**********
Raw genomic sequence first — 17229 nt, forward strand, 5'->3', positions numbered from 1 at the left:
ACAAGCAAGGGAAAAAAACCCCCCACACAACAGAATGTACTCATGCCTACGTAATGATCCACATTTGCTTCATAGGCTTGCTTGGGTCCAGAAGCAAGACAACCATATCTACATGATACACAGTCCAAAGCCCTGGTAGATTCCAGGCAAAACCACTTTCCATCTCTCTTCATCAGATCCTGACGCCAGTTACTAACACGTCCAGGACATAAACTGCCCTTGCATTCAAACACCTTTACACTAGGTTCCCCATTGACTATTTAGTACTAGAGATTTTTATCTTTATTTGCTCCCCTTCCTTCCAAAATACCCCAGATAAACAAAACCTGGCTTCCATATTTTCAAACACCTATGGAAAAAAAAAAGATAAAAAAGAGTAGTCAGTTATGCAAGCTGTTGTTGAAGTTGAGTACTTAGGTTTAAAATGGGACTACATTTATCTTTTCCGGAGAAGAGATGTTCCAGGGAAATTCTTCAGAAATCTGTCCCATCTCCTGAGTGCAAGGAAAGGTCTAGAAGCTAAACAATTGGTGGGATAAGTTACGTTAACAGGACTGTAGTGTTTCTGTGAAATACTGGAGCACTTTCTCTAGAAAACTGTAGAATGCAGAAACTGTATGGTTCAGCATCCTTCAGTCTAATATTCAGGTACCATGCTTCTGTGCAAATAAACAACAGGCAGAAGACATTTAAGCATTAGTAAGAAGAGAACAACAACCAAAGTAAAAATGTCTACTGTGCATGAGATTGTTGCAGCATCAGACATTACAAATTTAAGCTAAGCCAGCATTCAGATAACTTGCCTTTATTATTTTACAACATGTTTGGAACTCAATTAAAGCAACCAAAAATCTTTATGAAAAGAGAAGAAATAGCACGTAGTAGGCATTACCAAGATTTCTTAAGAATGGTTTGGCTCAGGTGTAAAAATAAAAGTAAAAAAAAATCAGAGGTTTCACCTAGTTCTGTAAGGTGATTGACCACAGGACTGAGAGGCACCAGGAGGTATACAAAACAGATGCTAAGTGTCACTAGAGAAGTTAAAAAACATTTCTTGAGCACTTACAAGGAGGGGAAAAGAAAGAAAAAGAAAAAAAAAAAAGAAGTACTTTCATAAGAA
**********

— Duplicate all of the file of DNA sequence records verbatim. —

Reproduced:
Raw genomic sequence first — 17229 nt, forward strand, 5'->3', positions numbered from 1 at the left:
ACAAGCAAGGGAAAAAAACCCCCCACACAACAGAATGTACTCATGCCTACGTAATGATCCACATTTGCTTCATAGGCTTGCTTGGGTCCAGAAGCAAGACAACCATATCTACATGATACACAGTCCAAAGCCCTGGTAGATTCCAGGCAAAACCACTTTCCATCTCTCTTCATCAGATCCTGACGCCAGTTACTAACACGTCCAGGACATAAACTGCCCTTGCATTCAAACACCTTTACACTAGGTTCCCCATTGACTATTTAGTACTAGAGATTTTTATCTTTATTTGCTCCCCTTCCTTCCAAAATACCCCAGATAAACAAAACCTGGCTTCCATATTTTCAAACACCTATGGAAAAAAAAAAGATAAAAAAGAGTAGTCAGTTATGCAAGCTGTTGTTGAAGTTGAGTACTTAGGTTTAAAATGGGACTACATTTATCTTTTCCGGAGAAGAGATGTTCCAGGGAAATTCTTCAGAAATCTGTCCCATCTCCTGAGTGCAAGGAAAGGTCTAGAAGCTAAACAATTGGTGGGATAAGTTACGTTAACAGGACTGTAGTGTTTCTGTGAAATACTGGAGCACTTTCTCTAGAAAACTGTAGAATGCAGAAACTGTATGGTTCAGCATCCTTCAGTCTAATATTCAGGTACCATGCTTCTGTGCAAATAAACAACAGGCAGAAGACATTTAAGCATTAGTAAGAAGAGAACAACAACCAAAGTAAAAATGTCTACTGTGCATGAGATTGTTGCAGCATCAGACATTACAAATTTAAGCTAAGCCAGCATTCAGATAACTTGCCTTTATTATTTTACAACATGTTTGGAACTCAATTAAAGCAACCAAAAATCTTTATGAAAAGAGAAGAAATAGCACGTAGTAGGCATTACCAAGATTTCTTAAGAATGGTTTGGCTCAGGTGTAAAAATAAAAGTAAAAAAAAATCAGAGGTTTCACCTAGTTCTGTAAGGTGATTGACCACAGGACTGAGAGGCACCAGGAGGTATACAAAACAGATGCTAAGTGTCACTAGAGAAGTTAAAAAACATTTCTTGAGCACTTACAAGGAGGGGAAAAGAAAGAAAAAGAAAAAAAAAAAAGAAGTACTTTCATAAGAA